This article is adapted by Amigos MCUSA from a book review by IsaacV
on the Young Anabaptist Radicals blog, available at:
Relationships that open us to God
Christopher L. Heuertz doesn't claim to offer any secrets to spiritual
success. Instead, he shares what God is teaching him through his
friends, who happen to be the poorest of the poor.
In Spirituality: Learning to See God in a Broken World (InterVarsity
Press, 2008), Heuertz's spirituality isn't a call to close your eyes
and think about God; instead, friendships with the poor make
friendship with God possible.
Our parents were right: we are who we hang out with. Our friends shape
who we are. That's not something to run from. Humans are relational
animals. There's no such thing as autonomy; it's a delusion. The
fibers of our being, Heuertz notes, "are made for relationships" (54).
But we can choose with whom we form these friendships. Our hope is
that the church may be a place where those friendships can happen. But
what does it mean when our churches don't welcome the poor?
Are we on the side of the poor?
Or, to put it more strongly, what does it mean when we aren't begging
the beggars to worship with us? Heuertz doesn't mince words: "If our
community makes no room for those who are poor, our community loses
all credibility" (58). While Jim Wallis is trying to fight for justice
on the national scale, Heuertz offers a much more intimate vision, one
that transforms our daily lives: "We work not for justice for everyone
but instead to ensure that we're on the 'right' side of the poverty
line" (58). Are we on the side of the poor?
That's his question. This isn't a political platform for a lobby
group. Rather, it's about what side of town we live on. Who are our
neighbors, who are our friends, who sits next to us when we worship,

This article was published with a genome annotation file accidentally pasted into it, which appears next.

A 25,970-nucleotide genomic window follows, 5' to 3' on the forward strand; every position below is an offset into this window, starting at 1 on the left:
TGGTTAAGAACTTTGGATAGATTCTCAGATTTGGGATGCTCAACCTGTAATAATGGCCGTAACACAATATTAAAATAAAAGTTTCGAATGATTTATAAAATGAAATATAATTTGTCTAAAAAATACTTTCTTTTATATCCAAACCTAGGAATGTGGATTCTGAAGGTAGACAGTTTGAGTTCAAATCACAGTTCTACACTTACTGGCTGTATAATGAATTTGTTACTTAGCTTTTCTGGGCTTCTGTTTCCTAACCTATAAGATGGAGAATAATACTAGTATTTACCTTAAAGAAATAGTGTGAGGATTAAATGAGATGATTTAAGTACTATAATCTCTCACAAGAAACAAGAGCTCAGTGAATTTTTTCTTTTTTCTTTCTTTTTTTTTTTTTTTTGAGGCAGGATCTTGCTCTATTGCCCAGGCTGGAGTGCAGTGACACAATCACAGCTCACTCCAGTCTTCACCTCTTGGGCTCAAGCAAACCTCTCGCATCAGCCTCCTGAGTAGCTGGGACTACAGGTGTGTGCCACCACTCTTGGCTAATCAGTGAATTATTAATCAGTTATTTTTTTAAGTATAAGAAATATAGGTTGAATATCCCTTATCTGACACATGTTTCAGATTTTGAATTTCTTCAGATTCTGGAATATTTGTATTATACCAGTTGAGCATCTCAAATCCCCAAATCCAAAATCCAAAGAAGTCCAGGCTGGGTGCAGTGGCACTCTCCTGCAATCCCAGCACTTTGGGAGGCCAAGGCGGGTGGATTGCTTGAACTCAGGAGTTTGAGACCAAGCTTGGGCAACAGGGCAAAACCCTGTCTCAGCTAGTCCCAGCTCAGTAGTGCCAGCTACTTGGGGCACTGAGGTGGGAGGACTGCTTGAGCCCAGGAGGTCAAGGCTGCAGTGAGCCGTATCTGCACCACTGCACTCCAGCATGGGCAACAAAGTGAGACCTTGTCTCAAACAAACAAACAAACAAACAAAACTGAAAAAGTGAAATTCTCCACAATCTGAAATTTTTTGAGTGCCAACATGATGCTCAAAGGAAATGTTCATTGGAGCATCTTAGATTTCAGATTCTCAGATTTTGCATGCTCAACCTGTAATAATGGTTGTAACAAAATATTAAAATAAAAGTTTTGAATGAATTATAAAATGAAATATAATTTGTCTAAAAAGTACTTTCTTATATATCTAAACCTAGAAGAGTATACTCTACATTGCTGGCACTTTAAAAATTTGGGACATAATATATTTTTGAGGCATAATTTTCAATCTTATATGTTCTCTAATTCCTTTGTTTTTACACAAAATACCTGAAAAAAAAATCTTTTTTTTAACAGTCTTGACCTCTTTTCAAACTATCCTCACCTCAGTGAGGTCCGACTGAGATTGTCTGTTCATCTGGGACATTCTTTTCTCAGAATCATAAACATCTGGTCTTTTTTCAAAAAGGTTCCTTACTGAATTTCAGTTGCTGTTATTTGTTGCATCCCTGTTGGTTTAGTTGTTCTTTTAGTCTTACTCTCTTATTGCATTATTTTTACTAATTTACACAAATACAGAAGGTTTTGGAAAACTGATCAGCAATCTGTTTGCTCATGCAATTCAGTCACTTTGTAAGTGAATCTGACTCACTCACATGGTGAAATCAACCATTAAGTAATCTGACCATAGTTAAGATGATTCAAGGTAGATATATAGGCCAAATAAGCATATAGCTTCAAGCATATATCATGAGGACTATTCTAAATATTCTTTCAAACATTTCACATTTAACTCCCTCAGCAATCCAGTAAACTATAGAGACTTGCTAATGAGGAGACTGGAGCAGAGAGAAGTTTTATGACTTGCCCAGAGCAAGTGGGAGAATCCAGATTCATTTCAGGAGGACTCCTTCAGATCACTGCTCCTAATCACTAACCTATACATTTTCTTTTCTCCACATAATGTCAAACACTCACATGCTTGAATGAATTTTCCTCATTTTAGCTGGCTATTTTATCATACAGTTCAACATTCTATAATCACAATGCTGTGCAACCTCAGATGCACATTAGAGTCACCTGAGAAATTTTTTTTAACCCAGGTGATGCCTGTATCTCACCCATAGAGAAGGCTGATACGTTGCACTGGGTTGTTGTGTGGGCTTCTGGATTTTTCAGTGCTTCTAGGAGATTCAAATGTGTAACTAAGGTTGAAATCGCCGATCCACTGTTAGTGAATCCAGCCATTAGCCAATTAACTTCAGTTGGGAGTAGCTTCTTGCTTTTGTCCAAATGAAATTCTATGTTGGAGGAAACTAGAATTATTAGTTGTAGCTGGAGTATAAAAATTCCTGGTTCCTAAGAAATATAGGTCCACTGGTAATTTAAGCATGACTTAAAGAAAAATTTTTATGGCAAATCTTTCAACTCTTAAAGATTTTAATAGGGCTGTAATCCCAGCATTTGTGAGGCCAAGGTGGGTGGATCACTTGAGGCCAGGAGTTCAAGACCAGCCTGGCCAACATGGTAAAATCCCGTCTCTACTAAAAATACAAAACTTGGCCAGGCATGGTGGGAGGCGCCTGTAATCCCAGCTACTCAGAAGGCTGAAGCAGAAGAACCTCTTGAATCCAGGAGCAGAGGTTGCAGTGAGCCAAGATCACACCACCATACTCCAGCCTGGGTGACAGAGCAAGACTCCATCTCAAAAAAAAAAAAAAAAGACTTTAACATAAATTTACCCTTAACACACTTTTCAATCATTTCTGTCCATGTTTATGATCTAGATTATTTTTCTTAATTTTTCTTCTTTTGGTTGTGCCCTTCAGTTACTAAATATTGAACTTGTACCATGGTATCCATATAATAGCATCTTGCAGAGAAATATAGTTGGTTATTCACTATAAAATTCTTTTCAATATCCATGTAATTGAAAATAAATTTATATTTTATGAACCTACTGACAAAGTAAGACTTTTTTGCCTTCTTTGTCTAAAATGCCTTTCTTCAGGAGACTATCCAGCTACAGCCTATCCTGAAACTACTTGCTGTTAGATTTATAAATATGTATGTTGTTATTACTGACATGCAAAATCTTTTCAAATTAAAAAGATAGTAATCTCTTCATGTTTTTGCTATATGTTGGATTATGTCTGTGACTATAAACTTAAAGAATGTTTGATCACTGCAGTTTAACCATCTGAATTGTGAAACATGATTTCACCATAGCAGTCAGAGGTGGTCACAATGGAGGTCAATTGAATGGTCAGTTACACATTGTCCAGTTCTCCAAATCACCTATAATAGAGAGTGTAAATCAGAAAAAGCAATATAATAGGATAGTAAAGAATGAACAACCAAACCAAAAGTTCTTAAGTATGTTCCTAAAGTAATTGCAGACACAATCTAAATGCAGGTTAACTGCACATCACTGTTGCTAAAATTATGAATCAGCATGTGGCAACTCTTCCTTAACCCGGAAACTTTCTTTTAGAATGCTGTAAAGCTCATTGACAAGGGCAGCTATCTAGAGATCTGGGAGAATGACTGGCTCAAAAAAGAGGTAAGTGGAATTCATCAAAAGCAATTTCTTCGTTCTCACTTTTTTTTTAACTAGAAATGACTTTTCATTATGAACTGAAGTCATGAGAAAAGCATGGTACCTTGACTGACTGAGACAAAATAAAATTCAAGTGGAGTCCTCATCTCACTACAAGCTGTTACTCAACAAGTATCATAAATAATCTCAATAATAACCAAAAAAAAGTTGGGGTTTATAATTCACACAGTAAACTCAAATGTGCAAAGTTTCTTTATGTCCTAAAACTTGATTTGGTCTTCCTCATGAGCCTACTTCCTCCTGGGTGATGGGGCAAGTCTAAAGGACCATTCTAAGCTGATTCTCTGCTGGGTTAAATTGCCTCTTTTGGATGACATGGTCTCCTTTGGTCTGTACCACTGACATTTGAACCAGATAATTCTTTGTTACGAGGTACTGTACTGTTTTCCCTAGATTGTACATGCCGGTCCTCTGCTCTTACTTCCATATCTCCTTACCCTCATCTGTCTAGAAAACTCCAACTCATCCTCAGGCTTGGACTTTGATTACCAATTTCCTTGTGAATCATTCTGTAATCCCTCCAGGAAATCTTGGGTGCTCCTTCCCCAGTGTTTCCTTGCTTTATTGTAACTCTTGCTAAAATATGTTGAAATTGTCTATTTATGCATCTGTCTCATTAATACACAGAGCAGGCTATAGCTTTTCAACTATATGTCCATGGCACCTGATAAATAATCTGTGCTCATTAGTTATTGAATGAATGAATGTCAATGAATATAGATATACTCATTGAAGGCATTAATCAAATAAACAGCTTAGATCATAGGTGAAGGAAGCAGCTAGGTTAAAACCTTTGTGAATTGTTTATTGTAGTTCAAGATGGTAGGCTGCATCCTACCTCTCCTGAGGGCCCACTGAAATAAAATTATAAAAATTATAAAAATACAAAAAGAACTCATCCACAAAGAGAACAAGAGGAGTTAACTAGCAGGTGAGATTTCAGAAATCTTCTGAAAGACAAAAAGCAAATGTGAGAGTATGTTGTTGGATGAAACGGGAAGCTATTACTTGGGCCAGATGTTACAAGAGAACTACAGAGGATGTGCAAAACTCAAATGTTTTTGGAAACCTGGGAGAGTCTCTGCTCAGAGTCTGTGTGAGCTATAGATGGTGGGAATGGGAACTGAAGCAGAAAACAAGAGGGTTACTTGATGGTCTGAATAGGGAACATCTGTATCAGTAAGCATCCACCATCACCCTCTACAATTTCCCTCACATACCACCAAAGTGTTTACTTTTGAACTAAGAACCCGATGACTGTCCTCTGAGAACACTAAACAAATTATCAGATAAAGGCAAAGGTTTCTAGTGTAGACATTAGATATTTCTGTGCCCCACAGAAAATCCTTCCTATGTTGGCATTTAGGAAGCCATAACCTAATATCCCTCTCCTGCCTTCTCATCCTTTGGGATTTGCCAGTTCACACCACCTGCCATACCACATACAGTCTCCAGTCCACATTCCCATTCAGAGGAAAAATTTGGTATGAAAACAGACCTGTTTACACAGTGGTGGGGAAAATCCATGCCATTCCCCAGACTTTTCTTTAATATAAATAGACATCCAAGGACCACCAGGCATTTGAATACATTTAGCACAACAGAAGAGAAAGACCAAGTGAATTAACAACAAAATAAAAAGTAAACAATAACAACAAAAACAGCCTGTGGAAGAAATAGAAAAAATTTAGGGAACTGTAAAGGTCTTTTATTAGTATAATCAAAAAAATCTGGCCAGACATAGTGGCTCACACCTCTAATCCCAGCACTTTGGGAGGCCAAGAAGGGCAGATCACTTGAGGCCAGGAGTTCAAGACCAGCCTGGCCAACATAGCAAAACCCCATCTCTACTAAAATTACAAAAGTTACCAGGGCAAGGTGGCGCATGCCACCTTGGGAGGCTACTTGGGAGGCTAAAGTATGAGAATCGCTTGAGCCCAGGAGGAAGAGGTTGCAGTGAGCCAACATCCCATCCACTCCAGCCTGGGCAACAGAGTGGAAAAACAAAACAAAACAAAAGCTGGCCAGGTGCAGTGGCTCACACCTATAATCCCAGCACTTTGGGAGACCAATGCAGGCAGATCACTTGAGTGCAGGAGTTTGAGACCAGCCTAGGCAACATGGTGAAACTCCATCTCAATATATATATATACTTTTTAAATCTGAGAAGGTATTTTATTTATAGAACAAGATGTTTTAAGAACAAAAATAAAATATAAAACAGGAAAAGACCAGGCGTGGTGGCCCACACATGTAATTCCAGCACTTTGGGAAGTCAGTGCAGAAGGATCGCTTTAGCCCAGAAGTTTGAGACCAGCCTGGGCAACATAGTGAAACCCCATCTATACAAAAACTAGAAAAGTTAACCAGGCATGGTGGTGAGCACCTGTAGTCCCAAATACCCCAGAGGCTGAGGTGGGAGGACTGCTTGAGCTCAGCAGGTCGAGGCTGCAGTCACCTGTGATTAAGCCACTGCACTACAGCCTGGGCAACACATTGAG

who eats at our table? These questions mess with our lives. They haunt
our everyday decisions. But these questions also send us to the poor,
who offer us intimacy with God. And typically God shakes up our lives
so God can offer us an unimaginably better one.
Overflowing abundance gets messy
Jesus: "I have come that you may have life, and have it abundantly."
But overflowing abundance gets really messy. "We want to let God in,"
writes Heuertz, "but usually on our terms. We want to make room for
Christ to reign on the thrones of our hearts, but only a clean Christ
who doesn't make a mess of our lives" (63).
Heuertz writes, "Jesus' ministry was not to the upper class, the
educated, the elite or the most influential social figures. Jesus came
and ministered among those who were poor, with the poor and as a poor
man. His ministry was to the children, those who were begging, victims
of leprosy, the woman at the well, the woman caught in the act of
adultery, the tax collectors, the fishermen communities and those on
Following Jesus alongside common people
"Jesus came to the common people and lived alongside them. As a
church, we must learn new ways to celebrate our faith inclusively so
that those on the margins of society will feel welcome – and so that
our love and acceptance of the other will aid in our paths to
holiness. Jesus' ministry was marked with a distinctive compassion for
the oppressed poor" (69).
I am grateful to Heuertz and his friends for showing me that such an
abundant life is possible. I can't begin to do justice to Heuertz's
storytelling; that's what makes the book a must read. Read it for the
stories of real life, of real friendship, of people we can never meet
because they are dead now. And also read it for the joy of abundant
life, the joy of Christ's resurrected life, a life broken open for